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JBR Journal of Interdisciplinary Medicine and Dental Science
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Localized Periodontal Disease Induced by Bacterial Plaque and Palatal Radicular Groove: Treatment and Considerations

Jose Ricardo Kina*

Department of Surgery and Integrated Clinic, Araçatuba School of Dentistry, São Paulo State University - UNESP, Araçatuba, SP, Brazil

*Corresponding Author:
José Ricardo Kina, DDS, MS, PhD
Department of Surgery and Integrated Clinic
Araçatuba School of Dentistry, São Paulo State University - UNESP
Araçatuba, SP, Brazil
Tel: +55-18-3636-3200
Fax: +55-18-3636-3200
E-mail: [email protected]

Received date: January 27, 2014; Accepted date: May 8, 2014; Published date: May 15, 2014

Citation: Jose Ricardo Kina (2014) Localized Periodontal Disease Induced by Bacterial Plaque and Palatal Radicular Groove: Treatment and Considerations. J Interdiscipl Med Dent Sci 2:122. doi:10.4172/2376-032X.1000122

Copyright: © 2014 Kina JR. This is an open-access article distributed under the terms of the Creative Commons Attribution License, which permits unrestricted use, distribution, and reproduction in any medium, provided the original author and source are credited.

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Abstract

The palatal radicular groove is a morphological tooth defect, which act as local predisposing risk factor favoring accumulation of the bacterial plaque, permitting microbial invasion via root groove way, directly into periodontal structures. A patient diagnosed with palatal radicular groove and a localized periodontal disease was treated by procedures to control bacterial action and procedures to eliminate local predisposing risk factor. To treat the periodontal bone defect a sequelae of periodontal disease, a guided tissue regeneration technique was applied by using allograft and xenograft materials associated with a resorbable demineralized bovine cortical bone membrane. The objective of surgical regenerative procedure was to recover the periodontal tissues nearly as they were before periodontal disease destruction.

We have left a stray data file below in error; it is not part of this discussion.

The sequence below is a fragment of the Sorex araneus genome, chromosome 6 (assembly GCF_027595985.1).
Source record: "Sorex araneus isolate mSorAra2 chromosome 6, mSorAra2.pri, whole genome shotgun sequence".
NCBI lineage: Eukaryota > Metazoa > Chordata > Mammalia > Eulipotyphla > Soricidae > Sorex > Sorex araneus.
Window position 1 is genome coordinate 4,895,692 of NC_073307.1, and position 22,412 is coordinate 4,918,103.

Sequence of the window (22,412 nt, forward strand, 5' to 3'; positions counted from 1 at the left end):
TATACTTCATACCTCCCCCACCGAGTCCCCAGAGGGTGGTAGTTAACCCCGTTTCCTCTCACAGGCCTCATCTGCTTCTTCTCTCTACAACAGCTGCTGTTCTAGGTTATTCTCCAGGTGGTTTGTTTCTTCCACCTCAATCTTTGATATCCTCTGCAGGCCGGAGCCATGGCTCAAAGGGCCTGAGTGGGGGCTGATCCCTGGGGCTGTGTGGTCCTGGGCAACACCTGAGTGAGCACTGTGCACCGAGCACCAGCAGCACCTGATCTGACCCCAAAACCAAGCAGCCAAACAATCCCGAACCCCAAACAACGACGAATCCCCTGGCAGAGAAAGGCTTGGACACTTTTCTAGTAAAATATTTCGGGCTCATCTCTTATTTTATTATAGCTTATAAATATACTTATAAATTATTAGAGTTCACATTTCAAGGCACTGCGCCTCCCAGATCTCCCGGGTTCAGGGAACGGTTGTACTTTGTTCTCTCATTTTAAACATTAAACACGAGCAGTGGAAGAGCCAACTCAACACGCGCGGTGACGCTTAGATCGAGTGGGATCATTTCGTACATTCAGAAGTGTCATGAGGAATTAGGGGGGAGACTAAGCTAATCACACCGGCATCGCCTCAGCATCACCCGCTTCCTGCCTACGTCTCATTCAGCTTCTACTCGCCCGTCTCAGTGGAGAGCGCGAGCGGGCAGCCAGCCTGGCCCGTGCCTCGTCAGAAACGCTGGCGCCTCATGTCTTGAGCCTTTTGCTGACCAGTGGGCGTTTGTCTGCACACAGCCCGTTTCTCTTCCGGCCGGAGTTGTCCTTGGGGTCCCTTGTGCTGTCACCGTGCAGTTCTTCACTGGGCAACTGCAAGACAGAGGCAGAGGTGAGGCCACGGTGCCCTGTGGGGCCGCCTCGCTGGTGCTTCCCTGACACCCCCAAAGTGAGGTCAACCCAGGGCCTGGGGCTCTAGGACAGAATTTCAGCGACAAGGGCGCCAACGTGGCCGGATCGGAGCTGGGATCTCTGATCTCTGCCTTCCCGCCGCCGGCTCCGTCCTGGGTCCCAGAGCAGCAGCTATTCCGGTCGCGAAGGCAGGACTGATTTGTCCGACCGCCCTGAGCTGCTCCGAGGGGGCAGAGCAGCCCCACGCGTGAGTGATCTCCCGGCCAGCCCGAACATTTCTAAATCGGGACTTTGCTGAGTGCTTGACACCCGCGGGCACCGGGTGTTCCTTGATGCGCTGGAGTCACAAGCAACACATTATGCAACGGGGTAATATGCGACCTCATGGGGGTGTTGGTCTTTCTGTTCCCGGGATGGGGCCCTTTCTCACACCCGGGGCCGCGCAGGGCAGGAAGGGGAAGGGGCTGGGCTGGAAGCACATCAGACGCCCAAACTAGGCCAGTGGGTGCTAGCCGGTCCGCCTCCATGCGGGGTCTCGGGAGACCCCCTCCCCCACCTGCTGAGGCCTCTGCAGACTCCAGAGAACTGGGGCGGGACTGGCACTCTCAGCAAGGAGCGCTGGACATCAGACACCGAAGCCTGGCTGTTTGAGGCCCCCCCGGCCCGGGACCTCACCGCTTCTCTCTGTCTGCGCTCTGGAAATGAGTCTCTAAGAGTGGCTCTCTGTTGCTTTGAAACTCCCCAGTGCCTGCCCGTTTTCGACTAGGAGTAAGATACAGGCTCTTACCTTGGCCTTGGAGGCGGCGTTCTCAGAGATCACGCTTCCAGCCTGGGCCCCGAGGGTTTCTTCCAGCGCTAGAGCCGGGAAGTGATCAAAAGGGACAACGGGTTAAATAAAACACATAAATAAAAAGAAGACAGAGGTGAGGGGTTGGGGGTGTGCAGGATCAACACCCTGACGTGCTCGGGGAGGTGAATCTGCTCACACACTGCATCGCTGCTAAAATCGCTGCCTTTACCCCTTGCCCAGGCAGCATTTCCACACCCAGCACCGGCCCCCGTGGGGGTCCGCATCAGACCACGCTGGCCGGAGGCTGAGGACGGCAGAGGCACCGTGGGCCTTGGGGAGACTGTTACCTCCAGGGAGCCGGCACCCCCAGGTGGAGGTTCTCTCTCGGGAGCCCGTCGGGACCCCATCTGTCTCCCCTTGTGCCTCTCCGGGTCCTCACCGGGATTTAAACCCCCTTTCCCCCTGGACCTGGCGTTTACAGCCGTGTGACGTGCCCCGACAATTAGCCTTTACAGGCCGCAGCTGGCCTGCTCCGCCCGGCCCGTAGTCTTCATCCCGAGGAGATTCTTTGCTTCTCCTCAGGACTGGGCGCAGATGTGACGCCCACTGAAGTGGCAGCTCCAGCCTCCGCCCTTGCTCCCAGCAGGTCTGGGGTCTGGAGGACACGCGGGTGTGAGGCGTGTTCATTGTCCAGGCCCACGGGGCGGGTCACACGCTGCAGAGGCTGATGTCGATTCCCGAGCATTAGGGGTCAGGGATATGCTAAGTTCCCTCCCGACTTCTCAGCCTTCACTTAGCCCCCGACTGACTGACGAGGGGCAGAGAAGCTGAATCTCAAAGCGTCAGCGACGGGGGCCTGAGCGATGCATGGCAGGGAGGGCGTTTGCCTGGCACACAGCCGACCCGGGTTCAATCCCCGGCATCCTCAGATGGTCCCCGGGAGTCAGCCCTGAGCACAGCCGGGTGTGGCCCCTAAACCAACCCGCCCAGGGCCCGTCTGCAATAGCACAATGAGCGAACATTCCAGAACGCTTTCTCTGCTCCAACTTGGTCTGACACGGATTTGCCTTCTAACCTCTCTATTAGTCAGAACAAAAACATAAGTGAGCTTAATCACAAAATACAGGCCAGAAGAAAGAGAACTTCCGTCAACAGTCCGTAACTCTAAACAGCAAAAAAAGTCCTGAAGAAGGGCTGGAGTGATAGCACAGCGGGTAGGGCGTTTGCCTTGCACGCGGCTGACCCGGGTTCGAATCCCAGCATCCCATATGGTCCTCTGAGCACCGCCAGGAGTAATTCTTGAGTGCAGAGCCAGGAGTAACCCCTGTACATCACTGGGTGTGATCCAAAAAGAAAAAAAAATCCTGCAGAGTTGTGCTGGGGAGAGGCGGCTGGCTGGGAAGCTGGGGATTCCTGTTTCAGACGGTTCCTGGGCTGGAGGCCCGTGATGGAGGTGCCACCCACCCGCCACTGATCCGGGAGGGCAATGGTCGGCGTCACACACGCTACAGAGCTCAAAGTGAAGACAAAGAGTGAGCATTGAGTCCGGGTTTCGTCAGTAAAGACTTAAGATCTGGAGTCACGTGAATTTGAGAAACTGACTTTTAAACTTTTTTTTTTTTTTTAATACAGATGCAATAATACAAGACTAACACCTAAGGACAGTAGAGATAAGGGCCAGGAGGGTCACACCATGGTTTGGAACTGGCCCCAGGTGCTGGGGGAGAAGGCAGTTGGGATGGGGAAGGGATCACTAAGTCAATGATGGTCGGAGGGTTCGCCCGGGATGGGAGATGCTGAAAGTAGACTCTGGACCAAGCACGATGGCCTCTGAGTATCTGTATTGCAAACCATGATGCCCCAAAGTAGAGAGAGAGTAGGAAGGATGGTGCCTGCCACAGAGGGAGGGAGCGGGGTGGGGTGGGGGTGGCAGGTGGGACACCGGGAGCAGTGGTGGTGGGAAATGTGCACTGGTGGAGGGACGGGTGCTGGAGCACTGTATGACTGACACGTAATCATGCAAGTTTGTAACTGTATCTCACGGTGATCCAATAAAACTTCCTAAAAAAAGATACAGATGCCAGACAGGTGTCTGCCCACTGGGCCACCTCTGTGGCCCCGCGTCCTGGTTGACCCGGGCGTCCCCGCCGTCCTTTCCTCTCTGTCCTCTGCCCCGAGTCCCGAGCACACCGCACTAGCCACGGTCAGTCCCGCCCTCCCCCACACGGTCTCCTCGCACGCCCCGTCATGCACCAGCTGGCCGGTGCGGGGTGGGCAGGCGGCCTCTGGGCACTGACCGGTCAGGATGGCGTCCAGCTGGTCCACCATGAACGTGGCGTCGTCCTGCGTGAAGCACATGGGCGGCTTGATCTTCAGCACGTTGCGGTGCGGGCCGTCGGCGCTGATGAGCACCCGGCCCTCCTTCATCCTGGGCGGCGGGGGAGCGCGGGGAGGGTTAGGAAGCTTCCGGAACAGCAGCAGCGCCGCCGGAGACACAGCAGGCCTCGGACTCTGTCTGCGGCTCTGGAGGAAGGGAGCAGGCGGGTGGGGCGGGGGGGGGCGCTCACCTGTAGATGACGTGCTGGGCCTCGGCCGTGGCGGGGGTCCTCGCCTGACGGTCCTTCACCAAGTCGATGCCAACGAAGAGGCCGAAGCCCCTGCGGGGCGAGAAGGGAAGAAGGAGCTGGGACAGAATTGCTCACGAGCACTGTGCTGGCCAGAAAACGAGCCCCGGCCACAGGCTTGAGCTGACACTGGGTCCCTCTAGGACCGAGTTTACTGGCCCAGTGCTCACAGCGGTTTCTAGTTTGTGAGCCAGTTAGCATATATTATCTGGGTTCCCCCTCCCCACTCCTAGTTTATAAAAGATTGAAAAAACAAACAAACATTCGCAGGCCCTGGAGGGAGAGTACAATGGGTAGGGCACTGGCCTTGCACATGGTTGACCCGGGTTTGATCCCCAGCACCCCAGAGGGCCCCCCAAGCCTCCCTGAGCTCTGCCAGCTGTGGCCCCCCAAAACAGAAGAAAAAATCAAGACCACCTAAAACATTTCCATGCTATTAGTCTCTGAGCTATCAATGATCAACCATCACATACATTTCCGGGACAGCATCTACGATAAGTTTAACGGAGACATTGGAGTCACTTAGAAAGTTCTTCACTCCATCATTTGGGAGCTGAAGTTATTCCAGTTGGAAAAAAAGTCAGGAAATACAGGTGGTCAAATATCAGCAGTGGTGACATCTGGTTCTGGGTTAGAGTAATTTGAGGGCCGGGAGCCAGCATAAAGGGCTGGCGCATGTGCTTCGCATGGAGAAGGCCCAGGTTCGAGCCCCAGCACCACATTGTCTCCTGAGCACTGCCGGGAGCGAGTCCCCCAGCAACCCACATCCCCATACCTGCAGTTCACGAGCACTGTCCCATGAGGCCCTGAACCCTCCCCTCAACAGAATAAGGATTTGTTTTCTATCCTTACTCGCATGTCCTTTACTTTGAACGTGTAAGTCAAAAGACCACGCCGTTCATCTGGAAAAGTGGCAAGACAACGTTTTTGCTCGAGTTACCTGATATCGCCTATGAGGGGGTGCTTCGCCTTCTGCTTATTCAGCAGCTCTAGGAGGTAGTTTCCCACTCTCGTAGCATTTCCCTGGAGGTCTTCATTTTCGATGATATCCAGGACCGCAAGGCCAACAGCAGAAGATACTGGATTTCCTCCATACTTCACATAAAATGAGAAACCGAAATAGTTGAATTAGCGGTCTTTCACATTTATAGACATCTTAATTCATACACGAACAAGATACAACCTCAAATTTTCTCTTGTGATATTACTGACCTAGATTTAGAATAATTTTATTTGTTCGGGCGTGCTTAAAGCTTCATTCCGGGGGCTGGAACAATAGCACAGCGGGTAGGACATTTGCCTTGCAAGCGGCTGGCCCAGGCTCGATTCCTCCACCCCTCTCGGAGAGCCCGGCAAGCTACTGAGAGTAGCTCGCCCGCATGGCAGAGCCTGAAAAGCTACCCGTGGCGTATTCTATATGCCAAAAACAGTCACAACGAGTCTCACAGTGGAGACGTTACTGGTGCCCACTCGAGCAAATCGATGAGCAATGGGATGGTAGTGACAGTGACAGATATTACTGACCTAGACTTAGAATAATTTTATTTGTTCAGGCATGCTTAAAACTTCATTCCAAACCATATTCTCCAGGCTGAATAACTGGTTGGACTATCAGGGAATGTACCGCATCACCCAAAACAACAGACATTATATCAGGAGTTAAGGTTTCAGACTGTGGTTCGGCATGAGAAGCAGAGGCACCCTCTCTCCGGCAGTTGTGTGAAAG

Keywords

Bacteria; Etiology; Guided tissue regeneration; Periodontal disease

Introduction

The etiology of inflammatory periodontal disease is a complex interaction of bacteria, and predisposing risk factors as local factors and systemic factors [1-6]. Bacteria colonizing and growing at the gingival margin may be the main cause of the periodontal tissue inflammation, pocket development, and periodontal tissue destruction [7-9]. However, the role of local predisposing risk factors in the etiology of periodontal disease may be determinant to induce localized destruction of periodontal tissues [1,2,10,11]. An association between bacteria and local predisposing risk factors seems to be necessary to induce localized periodontal disease by favoring microbial colonization and growth or/and altering the local susceptibility of the periodontal tissues to be damaged by the bacteria onslaught [10,11]. One of the local predisposing factors may be maxillary incisors radicular grooves. The radicular grooves may be a morphological defect located in palatal region of the upper incisors teeth, extending beyond the cementoenamel junction, along the root surface [12-14]. Palatal radicular groove has been implicated as the local predisposing risk factor for periodontal disease, due the extreme difficult to maintain the area free of microbial deposits [12,14]. Moreover, such sites have a high frequency of pocket formation due bacteria and microbial products invasion directly via radicular groove way into periodontal tissues [13]. Consequently to treat a localized periodontal disease which is provoked by bacteria and palatal radicular groove is necessary to establish a plan of treatment that needs to be focused in plaque control and also in elimination of local predisposing risk factor. After providing a control in all etiologic factors associated with local periodontal disease, the effort to reach health in periodontal tissues was centered in eliminating the anatomic defects produced during periodontal disease activity. Then a regenerative periodontal procedure as guided tissue regeneration and bone graft was applied, attempting to gain new clinical attachment, improve bone level, and minimize postoperative recession [15].